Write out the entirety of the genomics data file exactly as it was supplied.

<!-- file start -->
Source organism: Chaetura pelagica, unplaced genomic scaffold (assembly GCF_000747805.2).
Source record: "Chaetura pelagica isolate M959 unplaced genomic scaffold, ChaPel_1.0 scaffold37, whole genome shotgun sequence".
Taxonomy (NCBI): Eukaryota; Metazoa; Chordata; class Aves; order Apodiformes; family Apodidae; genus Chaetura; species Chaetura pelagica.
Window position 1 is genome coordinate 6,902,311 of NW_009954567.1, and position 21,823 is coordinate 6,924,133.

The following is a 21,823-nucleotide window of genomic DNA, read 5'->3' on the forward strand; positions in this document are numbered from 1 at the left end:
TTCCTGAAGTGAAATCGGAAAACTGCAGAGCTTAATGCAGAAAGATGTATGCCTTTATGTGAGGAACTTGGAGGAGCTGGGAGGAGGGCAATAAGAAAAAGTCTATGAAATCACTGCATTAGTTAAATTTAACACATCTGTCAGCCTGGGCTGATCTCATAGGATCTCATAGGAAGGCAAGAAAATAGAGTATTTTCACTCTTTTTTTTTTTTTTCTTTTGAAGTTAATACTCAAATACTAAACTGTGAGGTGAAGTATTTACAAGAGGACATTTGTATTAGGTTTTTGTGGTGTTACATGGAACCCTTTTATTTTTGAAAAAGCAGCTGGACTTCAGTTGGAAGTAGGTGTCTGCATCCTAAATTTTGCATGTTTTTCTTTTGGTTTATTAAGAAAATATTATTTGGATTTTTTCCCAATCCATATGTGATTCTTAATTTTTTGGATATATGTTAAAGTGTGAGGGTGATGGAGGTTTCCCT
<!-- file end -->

Source organism: Chaetura pelagica, unplaced genomic scaffold (assembly GCF_000747805.2).
Source record: "Chaetura pelagica isolate M959 unplaced genomic scaffold, ChaPel_1.0 scaffold37, whole genome shotgun sequence".
Taxonomy (NCBI): Eukaryota; Metazoa; Chordata; class Aves; order Apodiformes; family Apodidae; genus Chaetura; species Chaetura pelagica.
Window position 1 is genome coordinate 6,902,311 of NW_009954567.1, and position 21,823 is coordinate 6,924,133.

The following is a 21,823-nucleotide window of genomic DNA, read 5'->3' on the forward strand; positions in this document are numbered from 1 at the left end:
TTCCTGAAGTGAAATCGGAAAACTGCAGAGCTTAATGCAGAAAGATGTATGCCTTTATGTGAGGAACTTGGAGGAGCTGGGAGGAGGGCAATAAGAAAAAGTCTATGAAATCACTGCATTAGTTAAATTTAACACATCTGTCAGCCTGGGCTGATCTCATAGGATCTCATAGGAAGGCAAGAAAATAGAGTATTTTCACTCTTTTTTTTTTTTTTCTTTTGAAGTTAATACTCAAATACTAAACTGTGAGGTGAAGTATTTACAAGAGGACATTTGTATTAGGTTTTTGTGGTGTTACATGGAACCCTTTTATTTTTGAAAAAGCAGCTGGACTTCAGTTGGAAGTAGGTGTCTGCATCCTAAATTTTGCATGTTTTTCTTTTGGTTTATTAAGAAAATATTATTTGGATTTTTTCCCAATCCATATGTGATTCTTAATTTTTTGGATATATGTTAAAGTGTGAGGGTGATGGAGGTTTCCCT